This post was originally published on National Journal‘s Transportation Experts Blog.
You can read the full forum here.
Investment in the most beneficial intercity passenger rail projects can bring both short-term and long-term economic returns — construction and construction-related jobs right away and improved access to permanent jobs and greater labor market mobility in the long-term.
These returns were described in some detail in a report by Douglas Holtz-Eakin and Martin Wachs, Strengthening Connections Between Transportation Investments and Economic Growth, released by the Bipartisan Policy Center’s National Transportation Policy Project in January 2011.
Certainly, the “right” intercity passenger rail projects woud fall into the category of transportation investments that could bring short- and long-term returns. However, the Obama Administration continues to struggle with the effects of having originally oversold the President’s “high-speed rail” initiative. The initial marketing of this program suggested that America should strive for a national system of bullet trains, like those of Japan, France, Spain, and China. It remains highly unlikely, however, that such a national system is achievable in any reasonable period of time, if ever. The environmental, social, and financial costs of constructing such services on new rights-of-way (ROWs) in the most densely populated and urbanized regions of the country, that is, in those areas in which there are markets for such services, would seem much too high, and the possibility of insurmountable community and local opposition appears much too likely.
However, incremental, and substantial, improvements to existing ROWs in urbanized regions — improvements that promise faster, more frequent, and more reliable intercity passenger rail services — can be undertaken and promise great benefits. Such investments could be undertaken rather quickly, producing construction jobs very soon. Indeed, plans for many of these projects have been discussed for many years and have waited only for adequate investment capital and for the adoption of new forms of governance and management to be initiated. Moreover, the “right” investments would occur where there are markets, thus minimizing the need for continuing large operating subsidies.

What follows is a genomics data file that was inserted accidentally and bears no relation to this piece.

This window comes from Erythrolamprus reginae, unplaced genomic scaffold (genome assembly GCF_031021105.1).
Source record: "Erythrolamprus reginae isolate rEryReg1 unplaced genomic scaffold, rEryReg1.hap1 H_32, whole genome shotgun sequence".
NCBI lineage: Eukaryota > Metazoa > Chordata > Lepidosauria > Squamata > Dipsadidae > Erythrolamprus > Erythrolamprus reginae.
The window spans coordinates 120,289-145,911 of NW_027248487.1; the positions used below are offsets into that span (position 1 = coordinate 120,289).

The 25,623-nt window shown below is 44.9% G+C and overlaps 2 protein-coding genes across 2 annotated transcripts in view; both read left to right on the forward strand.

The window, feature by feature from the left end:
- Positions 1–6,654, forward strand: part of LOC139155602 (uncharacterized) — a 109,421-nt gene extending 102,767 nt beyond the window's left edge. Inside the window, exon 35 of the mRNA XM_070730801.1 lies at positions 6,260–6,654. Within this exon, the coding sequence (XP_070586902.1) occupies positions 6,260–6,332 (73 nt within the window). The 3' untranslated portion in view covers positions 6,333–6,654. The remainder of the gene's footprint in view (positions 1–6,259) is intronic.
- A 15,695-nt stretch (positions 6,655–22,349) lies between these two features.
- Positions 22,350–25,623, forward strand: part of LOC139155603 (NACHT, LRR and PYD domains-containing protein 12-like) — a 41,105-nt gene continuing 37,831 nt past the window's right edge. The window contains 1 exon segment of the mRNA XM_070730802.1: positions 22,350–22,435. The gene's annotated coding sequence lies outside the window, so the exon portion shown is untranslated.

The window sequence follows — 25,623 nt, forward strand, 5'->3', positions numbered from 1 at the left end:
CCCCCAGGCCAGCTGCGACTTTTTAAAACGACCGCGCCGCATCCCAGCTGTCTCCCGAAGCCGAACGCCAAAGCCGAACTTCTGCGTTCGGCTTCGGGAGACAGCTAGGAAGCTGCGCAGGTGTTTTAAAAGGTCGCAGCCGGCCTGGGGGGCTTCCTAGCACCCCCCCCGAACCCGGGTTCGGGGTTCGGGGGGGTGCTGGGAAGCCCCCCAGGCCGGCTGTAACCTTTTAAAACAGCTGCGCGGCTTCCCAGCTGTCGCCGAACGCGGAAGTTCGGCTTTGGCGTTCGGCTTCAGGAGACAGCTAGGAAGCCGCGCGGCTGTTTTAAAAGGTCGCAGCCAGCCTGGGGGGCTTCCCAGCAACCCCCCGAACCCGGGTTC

The successes of President Obama’s initiative (for example, the promise of improved passenger rail services between Detroit and Chicago, between Chicago and St. Louis, in the Pacific Northwest, and along the Northeast Corridor) are likely to come from such incremental improvements to existing ROWs and services. The funds invested in these projects derive from recent appropriations under both economic recovery and regular FRA programs. These investments make a great deal of sense, even in the context of the fiscal challenges facing the federal and many state governments. Indeed, those transportation investments that promise economic benefits and real returns are essential to the nation’s economic recovery and growth.
Unfortunately, the incremental improvements to existing rail lines and the successes that have been achieved under the current so-called “high-speed rail” program have been largely overlooked, in the context of a program that seemed to promise much more and that cannot realistically be pursued, in light of both extraordinary costs and constrained resources. Instead, let’s celebrate what we can achieve.
- In Search of a Sustainable Path for Transportation, December 6, 2011
- Senators Boxer and Inhofe Put Aside Differences for Transportation Reform, December 2, 2011
- Budget Realities Demand Fundamental Transportation Reform, November 1, 2011